I noticed a couple of hits over the past couple of days from my old alma mater, the Vancouver Film School! I just wanted to welcome you to the blog here, where you'll be able to read about the current state of visual effects in Southern California. If you haven't hit the Bio yet, go ahead and do that, it gives a brief lowdown on how I entered VFS and how I ended up down here at Digital Domain. Very briefly, I was in Class 10 of the Digital Effects and 3D Animation course, more than a decade ago (wow!).
Currently I'm working on The Mummy: Tomb of the Dragon Emperor, with Jet Li and Brendan Fraser. Rob's starting to blog too, but he's pretty busy. You can check out his blog about the show at this Mummy link.
BTL blogs that the writers strike is officially over. You'll probably get this from your normal news outlets this morning, but here's what the WGA has to say.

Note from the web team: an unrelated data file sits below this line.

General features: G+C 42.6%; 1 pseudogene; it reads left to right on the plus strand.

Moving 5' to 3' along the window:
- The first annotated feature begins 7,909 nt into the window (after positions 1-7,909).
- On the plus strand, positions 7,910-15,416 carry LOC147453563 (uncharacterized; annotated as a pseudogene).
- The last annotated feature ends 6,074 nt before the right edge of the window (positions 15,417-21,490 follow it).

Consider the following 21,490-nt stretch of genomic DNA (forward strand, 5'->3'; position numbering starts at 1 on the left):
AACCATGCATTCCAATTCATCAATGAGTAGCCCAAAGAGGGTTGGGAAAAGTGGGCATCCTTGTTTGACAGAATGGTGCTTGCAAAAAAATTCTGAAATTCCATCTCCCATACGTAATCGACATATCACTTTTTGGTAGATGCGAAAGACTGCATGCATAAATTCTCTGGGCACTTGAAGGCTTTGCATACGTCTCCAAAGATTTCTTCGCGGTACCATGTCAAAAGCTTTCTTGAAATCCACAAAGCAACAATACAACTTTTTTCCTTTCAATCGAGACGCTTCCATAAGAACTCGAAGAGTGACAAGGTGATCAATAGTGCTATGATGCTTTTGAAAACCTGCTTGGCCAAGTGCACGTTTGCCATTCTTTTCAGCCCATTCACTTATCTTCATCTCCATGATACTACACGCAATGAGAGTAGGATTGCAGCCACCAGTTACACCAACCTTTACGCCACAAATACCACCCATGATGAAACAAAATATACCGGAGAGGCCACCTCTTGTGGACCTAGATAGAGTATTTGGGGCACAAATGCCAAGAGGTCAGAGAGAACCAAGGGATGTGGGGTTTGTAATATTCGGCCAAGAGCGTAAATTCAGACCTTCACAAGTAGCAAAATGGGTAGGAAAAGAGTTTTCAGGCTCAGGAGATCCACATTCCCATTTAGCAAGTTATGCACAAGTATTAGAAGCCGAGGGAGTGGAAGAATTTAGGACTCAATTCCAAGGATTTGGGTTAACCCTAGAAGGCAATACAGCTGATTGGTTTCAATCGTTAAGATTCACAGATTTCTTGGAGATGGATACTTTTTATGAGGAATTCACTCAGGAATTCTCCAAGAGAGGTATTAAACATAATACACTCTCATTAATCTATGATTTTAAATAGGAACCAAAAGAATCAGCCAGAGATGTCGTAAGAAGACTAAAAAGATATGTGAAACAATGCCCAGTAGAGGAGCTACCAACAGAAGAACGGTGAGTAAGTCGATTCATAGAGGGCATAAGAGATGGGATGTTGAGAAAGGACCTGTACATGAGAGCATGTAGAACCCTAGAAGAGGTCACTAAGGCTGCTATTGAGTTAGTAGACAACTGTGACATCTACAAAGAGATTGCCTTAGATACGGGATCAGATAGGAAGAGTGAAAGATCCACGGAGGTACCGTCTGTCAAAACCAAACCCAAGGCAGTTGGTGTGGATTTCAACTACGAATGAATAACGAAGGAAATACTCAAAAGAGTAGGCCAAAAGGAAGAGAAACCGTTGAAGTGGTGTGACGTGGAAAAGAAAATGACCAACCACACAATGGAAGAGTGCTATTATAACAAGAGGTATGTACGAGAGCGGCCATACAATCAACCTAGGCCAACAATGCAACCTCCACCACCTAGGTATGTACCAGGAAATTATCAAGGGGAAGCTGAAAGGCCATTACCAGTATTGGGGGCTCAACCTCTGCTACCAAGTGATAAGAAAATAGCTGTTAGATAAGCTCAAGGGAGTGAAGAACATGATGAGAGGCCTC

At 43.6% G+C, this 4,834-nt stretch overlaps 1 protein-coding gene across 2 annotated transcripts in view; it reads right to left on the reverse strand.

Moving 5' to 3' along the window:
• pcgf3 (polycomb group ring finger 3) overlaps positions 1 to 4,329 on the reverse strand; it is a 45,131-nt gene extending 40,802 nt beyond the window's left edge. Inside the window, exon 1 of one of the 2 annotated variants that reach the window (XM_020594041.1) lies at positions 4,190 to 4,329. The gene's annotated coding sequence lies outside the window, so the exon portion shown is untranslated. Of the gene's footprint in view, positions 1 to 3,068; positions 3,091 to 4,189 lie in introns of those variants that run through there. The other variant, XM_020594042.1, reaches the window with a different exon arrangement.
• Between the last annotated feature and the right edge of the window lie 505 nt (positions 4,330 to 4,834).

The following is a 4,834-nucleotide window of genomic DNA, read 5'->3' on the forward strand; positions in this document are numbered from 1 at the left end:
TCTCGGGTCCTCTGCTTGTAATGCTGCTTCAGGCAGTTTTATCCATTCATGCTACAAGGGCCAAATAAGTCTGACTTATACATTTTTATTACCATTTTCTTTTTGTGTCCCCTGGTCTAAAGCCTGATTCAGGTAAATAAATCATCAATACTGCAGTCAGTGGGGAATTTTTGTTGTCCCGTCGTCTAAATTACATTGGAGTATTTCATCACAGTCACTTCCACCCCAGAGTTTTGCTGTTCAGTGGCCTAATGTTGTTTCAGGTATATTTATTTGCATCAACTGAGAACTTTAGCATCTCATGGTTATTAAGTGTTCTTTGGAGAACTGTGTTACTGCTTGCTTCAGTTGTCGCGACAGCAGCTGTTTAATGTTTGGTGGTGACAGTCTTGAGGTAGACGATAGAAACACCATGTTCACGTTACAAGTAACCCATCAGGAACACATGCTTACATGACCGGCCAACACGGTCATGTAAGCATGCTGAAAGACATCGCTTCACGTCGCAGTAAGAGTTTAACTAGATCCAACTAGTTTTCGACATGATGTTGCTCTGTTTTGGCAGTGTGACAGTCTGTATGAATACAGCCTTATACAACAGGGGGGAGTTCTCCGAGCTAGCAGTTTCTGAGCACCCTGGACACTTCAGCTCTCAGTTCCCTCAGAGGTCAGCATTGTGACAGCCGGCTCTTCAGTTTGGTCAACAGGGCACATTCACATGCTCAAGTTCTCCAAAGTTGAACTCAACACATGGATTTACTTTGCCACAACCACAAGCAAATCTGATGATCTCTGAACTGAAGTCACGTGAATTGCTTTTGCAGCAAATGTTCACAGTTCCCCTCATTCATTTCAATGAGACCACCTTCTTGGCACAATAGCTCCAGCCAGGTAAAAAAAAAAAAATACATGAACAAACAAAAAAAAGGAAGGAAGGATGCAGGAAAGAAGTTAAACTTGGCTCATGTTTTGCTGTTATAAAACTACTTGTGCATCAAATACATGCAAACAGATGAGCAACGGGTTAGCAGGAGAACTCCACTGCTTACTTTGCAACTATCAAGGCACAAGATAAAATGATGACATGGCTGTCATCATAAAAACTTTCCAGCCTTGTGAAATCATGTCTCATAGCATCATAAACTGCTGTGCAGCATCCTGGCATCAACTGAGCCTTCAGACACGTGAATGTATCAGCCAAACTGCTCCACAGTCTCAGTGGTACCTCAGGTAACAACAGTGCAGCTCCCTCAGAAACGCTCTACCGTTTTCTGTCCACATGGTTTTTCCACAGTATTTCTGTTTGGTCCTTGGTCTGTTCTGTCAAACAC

“We are profoundly aware of the economic loss these fourteen weeks have created not only for our members but so many other colleagues who work in the television and motion picture industries. Nonetheless, with the establishment of the WGA jurisdiction over new media and residual formulas based on distributor’s gross revenue (among other gains) we are confident that the results are a significant achievement not only for ourselves but the entire creative community, now and in the future.”
On February 28th at the Gnomon School of Visual Effects, supervisor Mike Fink and the rest of the team will be describing their work on The Golden Compass. Check out the notice here.
- When: Thursday, February 28th, 2008
- Meet & Greet: 6:00PM
- Presentation: 7:00PM – 9:00PM
- Place: Gnomon School of Visual Effects - Stage 15
1015 N. Cahuenga Blvd. Hollywood, CA 90038
- RSVP: firstname.lastname@example.org
This event is FREE of charge!
FX Guide has a quick take on the winners of the 6th Annual VES Awards. Here's the pertinent info in our field, compositing..
Outstanding Compositing in a Motion Picture
Pat Tubach , Beth D’Amato , Todd Vaziri , Mike Conte
Outstanding Compositing in a Broadcast Program or Commercial
NIKE - Leave Nothing
James Allen, Rob Trent
Congratulations! There were some tough choices this year.